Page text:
In Judaism, a fast day or ta’anit is a day to refrain from all food and drink, including water. There are several minor fast days, lasting from dawn until dark, and two major ones, Tish’a b’Av and Yom Kippur, which last 25 hours, from sunset on the evening before the fast day until after dark on the day itself. The purpose of fasting may be an expression of mourning (as in Tish’a b’Av, which commemorates the destruction of both Temples, and the minor fasts of Gedaliah, the Tenth of Tevet and the Seventeenth of Tammuz, all of which are related to events leading to that destruction), supplication (such as the minor Fast of Esther) or repentance, as in Yom Kippur. Orthodox Jews observe both the minor and the major fast days, whereas Reform Jews generally restrict themselves to observing Yom Kippur only, and Conservative Jews, as usual, fall somewhere in between.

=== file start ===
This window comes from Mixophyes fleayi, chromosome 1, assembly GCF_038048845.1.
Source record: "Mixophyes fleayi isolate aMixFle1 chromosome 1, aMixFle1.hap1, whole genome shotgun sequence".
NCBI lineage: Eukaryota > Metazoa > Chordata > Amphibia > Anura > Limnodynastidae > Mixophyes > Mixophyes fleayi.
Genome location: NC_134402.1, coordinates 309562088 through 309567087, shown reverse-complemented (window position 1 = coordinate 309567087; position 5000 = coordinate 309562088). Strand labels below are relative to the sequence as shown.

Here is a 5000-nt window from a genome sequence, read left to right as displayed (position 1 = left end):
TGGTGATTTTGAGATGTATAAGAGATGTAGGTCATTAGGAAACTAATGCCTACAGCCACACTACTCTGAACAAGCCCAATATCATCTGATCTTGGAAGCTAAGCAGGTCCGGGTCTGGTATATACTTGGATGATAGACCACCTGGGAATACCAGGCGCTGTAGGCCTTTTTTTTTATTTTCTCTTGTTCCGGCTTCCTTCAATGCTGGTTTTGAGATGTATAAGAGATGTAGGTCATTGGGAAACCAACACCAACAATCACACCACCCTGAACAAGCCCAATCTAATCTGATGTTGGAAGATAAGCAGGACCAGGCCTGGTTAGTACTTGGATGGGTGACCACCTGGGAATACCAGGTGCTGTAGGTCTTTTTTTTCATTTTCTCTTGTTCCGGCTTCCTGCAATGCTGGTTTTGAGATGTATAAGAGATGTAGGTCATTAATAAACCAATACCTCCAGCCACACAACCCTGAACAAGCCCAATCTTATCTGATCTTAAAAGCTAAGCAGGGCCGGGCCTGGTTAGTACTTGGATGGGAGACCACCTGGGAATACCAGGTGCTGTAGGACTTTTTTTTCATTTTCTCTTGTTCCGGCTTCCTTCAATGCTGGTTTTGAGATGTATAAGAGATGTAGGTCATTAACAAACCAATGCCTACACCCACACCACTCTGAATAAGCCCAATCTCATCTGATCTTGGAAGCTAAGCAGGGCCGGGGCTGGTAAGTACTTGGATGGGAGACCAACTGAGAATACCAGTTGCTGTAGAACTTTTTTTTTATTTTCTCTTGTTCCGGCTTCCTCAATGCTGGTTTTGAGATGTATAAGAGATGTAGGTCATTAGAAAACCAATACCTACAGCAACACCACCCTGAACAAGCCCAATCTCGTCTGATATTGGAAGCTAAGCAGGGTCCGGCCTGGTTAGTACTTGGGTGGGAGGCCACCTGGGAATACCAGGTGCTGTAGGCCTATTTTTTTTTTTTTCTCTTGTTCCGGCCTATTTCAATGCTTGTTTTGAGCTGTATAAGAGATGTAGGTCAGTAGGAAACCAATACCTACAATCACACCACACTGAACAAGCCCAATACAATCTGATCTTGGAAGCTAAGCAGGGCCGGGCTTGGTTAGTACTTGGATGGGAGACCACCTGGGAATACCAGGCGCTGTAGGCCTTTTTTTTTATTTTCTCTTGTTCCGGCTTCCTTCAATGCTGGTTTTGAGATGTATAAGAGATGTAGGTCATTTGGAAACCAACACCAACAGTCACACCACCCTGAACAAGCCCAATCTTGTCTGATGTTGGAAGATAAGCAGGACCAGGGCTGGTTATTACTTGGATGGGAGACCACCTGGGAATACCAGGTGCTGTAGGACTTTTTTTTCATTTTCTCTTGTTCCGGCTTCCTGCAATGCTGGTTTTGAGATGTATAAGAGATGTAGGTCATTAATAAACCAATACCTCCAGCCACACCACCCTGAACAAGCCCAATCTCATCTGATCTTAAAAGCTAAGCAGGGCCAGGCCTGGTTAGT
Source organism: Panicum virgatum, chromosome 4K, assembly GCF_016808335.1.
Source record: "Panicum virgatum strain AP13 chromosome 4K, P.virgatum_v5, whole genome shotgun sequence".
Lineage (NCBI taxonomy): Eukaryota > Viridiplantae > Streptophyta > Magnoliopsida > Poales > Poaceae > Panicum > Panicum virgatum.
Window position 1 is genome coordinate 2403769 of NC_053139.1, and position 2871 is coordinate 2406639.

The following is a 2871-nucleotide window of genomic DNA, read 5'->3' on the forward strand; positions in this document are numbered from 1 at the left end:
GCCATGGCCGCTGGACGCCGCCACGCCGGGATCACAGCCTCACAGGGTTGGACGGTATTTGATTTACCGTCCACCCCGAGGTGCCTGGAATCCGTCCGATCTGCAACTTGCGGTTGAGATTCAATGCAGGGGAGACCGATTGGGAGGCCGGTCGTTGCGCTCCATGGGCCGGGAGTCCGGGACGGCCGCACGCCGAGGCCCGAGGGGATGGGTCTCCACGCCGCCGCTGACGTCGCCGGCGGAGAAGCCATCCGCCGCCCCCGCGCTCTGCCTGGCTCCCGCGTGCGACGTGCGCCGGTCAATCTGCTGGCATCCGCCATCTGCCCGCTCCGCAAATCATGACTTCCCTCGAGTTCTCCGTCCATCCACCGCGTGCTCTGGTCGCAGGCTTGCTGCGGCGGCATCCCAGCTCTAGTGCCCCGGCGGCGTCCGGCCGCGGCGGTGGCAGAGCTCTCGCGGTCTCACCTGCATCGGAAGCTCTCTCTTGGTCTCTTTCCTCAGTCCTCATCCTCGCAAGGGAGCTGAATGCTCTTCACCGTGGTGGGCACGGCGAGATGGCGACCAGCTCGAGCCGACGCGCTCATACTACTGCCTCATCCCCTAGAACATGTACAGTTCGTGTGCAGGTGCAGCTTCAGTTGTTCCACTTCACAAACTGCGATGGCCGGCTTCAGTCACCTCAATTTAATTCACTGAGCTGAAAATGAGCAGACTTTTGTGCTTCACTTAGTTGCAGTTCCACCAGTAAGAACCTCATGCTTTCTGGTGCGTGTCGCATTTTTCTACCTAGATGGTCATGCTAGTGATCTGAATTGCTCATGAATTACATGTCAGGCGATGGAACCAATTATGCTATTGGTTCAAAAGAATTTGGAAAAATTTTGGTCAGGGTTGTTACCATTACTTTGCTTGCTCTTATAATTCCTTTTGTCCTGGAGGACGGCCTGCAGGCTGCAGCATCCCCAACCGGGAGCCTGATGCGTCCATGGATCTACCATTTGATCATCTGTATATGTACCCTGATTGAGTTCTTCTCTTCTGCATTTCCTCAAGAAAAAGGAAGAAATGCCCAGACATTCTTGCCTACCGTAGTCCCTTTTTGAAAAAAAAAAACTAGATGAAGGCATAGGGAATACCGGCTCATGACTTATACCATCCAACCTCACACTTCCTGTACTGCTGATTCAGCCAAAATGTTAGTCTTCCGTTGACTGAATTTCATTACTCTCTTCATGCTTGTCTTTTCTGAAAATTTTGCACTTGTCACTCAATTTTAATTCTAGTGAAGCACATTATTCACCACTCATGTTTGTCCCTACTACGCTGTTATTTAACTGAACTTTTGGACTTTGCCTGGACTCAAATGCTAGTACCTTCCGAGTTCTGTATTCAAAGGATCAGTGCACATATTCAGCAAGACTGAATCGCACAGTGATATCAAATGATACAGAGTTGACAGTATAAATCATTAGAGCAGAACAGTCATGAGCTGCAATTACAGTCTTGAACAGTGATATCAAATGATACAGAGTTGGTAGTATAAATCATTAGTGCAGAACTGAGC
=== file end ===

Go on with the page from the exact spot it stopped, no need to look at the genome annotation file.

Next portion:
Yom Kippur is the only fast day mentioned in the Torah. In Leviticus 23:27, G-d tells Moses to instruct the people that they shall “afflict their souls” on this day. The Talmud interpreted this as meaning refraining from food and drink, as well as four other restrictions (on bathing, sexual relations, anointing with oil or cream, and wearing leather shoes). Even secular Jews who do not observe any other rituals will sometimes keep the fast of Yom Kippur.
On Yom Kippur, we spend the day in prayer, divorcing ourselves from our bodily cravings and becoming as close as possible to the angels. Refraining from food and drink helps us focus on spiritual matters and commune with our souls on this holy day.